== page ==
Lauren Davis, io9, writes:
"Social robots may not have the ability to feel pain, but humans are quite capable of feeling discomfort when a robot is struck or kicked. On a more pragmatic level, though, as social robots are increasingly made to mimic living creatures, it may become difficult for people, especially young children, to distinguish between robots and animals."
Kerstin Dautenhahn replies:
It’s not the robots we should worry about, it’s about the children and their perception of reality, emotions, relationships and friendship, and to make sure that robots are being used responsibly so that they empower humans, as social creatures, rather than reducing them to the role of caretakers of robots.
Whether or not to grant social robots legal rights is a philosophically very interesting question and many science fiction novels, most notably Isaac Asimov’s work, has found this a rich source for creating captivating narratives and scenarios. However, applying this discussion to the social robots we have today, or in the near future, is problematic.
Robots are not people, and they are not animals, either. Social robots, are no different from mechanical or computerized toys that can be found in toy shops, they react in certain ways, might appear “happy” or “sad”, and people will respond to them. These robots may be technologically sophisticated, but they are not living, sentient beings in the sense biologists understand these terms.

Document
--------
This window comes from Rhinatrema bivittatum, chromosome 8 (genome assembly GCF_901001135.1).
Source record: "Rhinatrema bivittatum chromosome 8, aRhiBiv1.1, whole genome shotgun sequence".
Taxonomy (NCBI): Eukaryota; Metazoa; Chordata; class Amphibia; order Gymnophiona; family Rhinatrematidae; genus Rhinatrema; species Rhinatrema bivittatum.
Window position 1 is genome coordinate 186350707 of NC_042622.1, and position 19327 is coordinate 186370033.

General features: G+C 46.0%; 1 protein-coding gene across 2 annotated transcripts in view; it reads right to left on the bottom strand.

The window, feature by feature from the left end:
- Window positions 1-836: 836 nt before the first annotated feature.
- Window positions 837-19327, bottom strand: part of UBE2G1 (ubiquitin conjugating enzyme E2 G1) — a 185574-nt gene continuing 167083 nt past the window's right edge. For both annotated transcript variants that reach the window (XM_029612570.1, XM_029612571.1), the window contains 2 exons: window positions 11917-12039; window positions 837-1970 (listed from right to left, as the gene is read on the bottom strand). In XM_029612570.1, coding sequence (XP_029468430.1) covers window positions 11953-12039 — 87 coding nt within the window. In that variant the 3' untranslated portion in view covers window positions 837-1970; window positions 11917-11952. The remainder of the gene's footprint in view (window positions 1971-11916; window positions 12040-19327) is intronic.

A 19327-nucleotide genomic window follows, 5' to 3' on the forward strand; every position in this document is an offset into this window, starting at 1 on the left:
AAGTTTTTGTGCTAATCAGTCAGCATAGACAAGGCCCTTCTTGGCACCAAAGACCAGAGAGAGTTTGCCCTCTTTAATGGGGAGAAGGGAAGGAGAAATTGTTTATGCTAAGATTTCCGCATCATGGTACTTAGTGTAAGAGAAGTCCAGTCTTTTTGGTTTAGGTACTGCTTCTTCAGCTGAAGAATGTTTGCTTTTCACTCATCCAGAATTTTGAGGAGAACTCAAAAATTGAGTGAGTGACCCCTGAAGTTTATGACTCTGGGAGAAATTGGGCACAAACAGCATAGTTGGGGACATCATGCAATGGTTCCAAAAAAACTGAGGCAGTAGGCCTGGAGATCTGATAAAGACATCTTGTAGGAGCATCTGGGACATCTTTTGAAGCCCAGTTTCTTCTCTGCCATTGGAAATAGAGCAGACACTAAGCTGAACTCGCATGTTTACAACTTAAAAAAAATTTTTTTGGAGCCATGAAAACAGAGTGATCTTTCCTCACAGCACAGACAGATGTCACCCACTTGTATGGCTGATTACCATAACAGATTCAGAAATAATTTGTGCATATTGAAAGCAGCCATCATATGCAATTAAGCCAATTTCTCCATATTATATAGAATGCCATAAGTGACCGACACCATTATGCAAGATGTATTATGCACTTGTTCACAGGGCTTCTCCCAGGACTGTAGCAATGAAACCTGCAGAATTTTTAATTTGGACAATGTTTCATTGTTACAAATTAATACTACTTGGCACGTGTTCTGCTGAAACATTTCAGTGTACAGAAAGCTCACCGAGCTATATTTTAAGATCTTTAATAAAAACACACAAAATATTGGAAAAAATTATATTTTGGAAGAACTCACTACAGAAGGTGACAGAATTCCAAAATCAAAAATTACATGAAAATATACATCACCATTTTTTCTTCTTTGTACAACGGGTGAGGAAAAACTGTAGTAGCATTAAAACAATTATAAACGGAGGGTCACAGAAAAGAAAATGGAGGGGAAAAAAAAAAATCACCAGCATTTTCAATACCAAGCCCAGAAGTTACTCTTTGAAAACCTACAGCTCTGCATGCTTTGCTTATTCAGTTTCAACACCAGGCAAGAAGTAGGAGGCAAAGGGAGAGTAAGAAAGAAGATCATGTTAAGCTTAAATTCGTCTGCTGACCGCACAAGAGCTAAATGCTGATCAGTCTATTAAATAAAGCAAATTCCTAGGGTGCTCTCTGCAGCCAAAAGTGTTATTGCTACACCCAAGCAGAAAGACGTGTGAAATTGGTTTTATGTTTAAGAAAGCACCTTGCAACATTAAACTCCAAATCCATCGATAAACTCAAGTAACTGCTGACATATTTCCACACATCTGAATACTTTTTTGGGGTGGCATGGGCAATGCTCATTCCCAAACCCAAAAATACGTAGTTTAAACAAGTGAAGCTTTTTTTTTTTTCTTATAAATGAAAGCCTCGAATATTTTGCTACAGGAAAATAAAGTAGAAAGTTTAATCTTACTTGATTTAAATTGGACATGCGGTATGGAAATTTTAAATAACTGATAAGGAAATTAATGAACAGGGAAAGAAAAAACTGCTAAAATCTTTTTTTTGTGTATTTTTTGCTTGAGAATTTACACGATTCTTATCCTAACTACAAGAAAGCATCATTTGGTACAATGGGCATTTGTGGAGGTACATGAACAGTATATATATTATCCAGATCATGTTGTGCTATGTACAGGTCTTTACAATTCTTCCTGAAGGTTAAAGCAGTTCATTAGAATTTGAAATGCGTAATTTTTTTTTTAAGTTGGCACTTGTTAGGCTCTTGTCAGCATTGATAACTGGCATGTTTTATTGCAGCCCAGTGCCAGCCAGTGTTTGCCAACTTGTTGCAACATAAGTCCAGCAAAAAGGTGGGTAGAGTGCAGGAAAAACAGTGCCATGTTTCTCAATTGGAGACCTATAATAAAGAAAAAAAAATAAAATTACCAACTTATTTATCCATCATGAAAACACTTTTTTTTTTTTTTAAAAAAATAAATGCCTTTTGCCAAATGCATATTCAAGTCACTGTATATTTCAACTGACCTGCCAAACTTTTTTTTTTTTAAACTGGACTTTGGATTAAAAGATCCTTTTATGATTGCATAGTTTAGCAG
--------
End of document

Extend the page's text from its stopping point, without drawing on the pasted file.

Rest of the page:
The reaction of people towards social robots tells us more about who we are, as human beings, and how we have evolved and developed as social beings. It doesn’t tell us anything about the nature of the artifacts. A doll that can “speak”, and “cry” promotes role play, and children will attribute even feelings to the doll, or the stuffed animals, or the action figure, or a wooden stick they find. This is human nature.
It’s not the robots we should worry about, it’s about the children and their perception of reality, emotions, relationships and friendship (c.f. Also discussions of Sherry Turkle on this matter), and to make sure that robots are being used responsibly so that they empower humans, as social creatures, rather than reducing them to the role of caretakers of robots.